We went on to Durham, where we parked in a new parking garage near the bypass bridge, and went first to Barclays Bank where I enquired about my account, but found that it had been closed, though they hadn’t seen fit to tell me that.
We went up to the cathedral, and venerated the relics of the Venerable Bede in the Galilee Chapel, and went to the museum of St Cuthbert’s treasures. It did not seem appropriate to venerate St Cuthbert’s relics, as they were in far too much of an exhibition, and not as I remembered them, when they had been on a more human scale rather than in special cabinets. I remembered seeing his pectoral cross and an old coffin in which they’d found it, but now the cross was stuck in the middle of a blob of transparent plastic, with spotlights on it. I wondered what would happen if the plastic got discoloured or something — it would probably damage it horribly if they had to chip it out.
We went out into College Green, where the chapter houses were, and that seemed unchanged from nearly 40 years ago.
We went through the gates into the Bailey, and walked down to St Chad’s College, where I had been a student 1966-68. We went to pay our respects to the principal, Fr Joseph Cassidy, who took us on a tour of the college. They were still using the old wooden chapel, where a new altar of light wood had been installed, in place of the old wedding-cake one. That was a bit surprising, as 40 years before there had been plans to take over the nearby Church of St Mary-le-Bow, and to use that as the college chapel. They had built new places in the courtyards, and the college now had women in it, but much was little changed. We went up to see my old room on Cape Horne, but probably no one called it that any more, or if they did, no one would know why it was called that. It had been named after another South African student, Bryan Horne, who had preceded me at the college, so I had never met him. His room had been in that part of the college. Bow Cottage, where I had lived in my first year at St Chad’s, was still at the end of Bow Lane, though looking somewhat posher than when I had lived in it, and apparently no longer belonged to St Chad’s.
We walked across Kingsgate Bridge, taking photos up and down the river. Dunelm House, the people’s gin palace, looked much the same, except that the concrete had gained some dark streaks.
We walked back down New Elvet, and over Elvet Bridge, now pedestrianised since the by-pass had been built.When I had been a student, it was a busy main road, taking not merely town traffic, but much of the north-south passing traffic as well. The traffic was controlled from a police box in the Market Square, allowing it to pass from each of the bridges on to the peninsula one at a time.
There were still boats for hire under the bridge, but it seemed that the punts had gone. We bought a couple of sandwiches to eat on our way, down to Stockton-on-Tees to see Chris and Nina Gwilliam, arriving there about 5:30. Chris had been a fellow student with me at St Chad’s College in 1966-67, and Nina had been a student at one of the other Durham colleges.
We had a magnificent supper of chicken Madras cooked by Chris, and chatted until 11:30, mainly about the new house they had bought in France, and were planning to move to. They said there was too much crime in Britain. They said their present house was one they did not feel at home in, and I was rather surprised at that — I thought it was a rather nice one. On my first visit to Britain nearly 40 years ago, I had been horrified by the terrace houses, now I did not mind them at all, and thought I would be quite happy to live in their house.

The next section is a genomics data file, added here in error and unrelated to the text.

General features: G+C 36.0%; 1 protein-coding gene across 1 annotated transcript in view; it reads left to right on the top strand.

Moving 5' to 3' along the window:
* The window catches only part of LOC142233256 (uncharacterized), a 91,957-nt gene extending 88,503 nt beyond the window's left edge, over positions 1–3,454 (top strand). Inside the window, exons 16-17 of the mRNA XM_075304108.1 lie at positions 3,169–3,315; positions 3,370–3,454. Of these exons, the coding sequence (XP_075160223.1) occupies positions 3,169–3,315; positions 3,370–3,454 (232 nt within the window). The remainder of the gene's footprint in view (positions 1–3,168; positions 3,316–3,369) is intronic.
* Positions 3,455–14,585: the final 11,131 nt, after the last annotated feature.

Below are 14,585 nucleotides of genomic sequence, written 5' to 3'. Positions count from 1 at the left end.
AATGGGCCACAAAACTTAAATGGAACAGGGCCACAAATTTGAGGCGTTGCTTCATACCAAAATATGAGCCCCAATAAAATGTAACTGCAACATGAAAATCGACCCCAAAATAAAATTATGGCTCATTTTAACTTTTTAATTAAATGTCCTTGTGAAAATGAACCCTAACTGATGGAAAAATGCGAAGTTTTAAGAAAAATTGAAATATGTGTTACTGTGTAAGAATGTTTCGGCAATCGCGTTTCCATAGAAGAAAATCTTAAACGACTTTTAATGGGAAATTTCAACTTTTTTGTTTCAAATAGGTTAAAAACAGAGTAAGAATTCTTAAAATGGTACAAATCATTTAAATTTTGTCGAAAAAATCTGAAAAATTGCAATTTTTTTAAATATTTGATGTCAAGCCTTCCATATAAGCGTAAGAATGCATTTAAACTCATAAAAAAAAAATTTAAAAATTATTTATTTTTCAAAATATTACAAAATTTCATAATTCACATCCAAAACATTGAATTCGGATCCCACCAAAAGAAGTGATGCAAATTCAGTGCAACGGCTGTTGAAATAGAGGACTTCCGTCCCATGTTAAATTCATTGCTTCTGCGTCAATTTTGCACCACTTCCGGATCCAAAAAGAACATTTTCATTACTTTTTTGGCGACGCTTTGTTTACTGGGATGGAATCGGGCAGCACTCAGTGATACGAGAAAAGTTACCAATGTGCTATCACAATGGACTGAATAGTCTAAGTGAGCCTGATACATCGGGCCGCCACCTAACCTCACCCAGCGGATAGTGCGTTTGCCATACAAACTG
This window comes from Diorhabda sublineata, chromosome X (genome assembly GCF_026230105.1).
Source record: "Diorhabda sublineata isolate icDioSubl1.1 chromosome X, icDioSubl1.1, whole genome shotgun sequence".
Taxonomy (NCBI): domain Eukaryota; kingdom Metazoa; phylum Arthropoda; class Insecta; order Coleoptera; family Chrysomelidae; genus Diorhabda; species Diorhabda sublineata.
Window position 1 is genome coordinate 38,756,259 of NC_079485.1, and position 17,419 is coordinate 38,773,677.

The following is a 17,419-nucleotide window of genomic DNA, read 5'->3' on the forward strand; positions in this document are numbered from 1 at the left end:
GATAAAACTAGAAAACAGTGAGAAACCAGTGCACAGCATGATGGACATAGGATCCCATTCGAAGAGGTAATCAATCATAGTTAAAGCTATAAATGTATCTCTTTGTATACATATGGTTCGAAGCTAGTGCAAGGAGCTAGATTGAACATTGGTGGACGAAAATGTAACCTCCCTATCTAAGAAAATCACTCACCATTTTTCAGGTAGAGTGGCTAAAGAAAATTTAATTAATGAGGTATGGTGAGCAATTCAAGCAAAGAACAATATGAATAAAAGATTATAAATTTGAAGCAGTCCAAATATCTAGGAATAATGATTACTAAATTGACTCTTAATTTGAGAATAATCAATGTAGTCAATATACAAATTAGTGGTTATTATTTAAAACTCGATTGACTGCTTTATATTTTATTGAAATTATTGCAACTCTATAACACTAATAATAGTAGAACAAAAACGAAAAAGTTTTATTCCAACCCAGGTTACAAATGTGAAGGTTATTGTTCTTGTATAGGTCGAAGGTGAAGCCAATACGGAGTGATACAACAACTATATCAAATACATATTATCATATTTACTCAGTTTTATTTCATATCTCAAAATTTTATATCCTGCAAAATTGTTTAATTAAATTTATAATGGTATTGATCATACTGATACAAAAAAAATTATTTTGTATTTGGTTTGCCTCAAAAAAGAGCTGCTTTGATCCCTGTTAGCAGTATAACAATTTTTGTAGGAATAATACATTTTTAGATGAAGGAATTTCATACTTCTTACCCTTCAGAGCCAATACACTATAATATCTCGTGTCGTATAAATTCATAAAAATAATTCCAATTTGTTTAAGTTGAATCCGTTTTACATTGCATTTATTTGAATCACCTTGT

Both Chris and Nina had become Quakers, and Nina had done it first. I would not have recognised Chris if I had passed him in the street, as he had changed a great deal. He was still in his business of painting model railway carriages, which seemed to bring him in some income, but was planning to retire from that when he moved to France.
Index to all posts on our UK trip here UK Holiday May 2005
It’s been a busy day. It was our son Jethro’s birthday.
We got a phone call in the morning saying that there would be no one at the children’s home in Atteridgeville, where we were planning to go for a service. It was too late to go anywhere else, except perhaps St Sergius in Midrand, where we thought the Divine Liturgy started a but later, so we went along to it. It’s been a long time since we were there, and i9n fact it was the first time we had been during the time of the present priest, Fr Daniel.
They also had a special Requiem afterwards it was the 70th anniversary of the end of the Great Patriotic War (World War II in Europe). It was held at a chapel outside the main church, dedicated to |St Vladimir. We had not seen it before, and we found out that it was erected in memory of the Russians who had been killed in the Anglo-Boer War (1899-1902).
When we got home we went out for lunch to celebrate Jethro’s birthday, and then we went to get a new puppy. One of our dogs, Squiffylugs, has cancer, and doesn’t have logn to live. Our other dog, Samwaisw, will need some canine company when she is gone, and we thought, since she had never had any puppies of her own, and adopted puppy might giver her a sort of surrogate motherhood.
The new puppy is a Border Collie, and we are thinking of calling him Pimen, which means shepherd or pastor.
Squiffylugs immediately got all maternal, and inspected him for fleas, nibbling him all over (and slobbering over him at the same time). Samwise brought his ball, perhaps worried that with the new arrival no one would be interested in throwing his ball for him.
If this blog post seems a little incoherent, that’s because it’s difficult to write with a puppy demanding attention.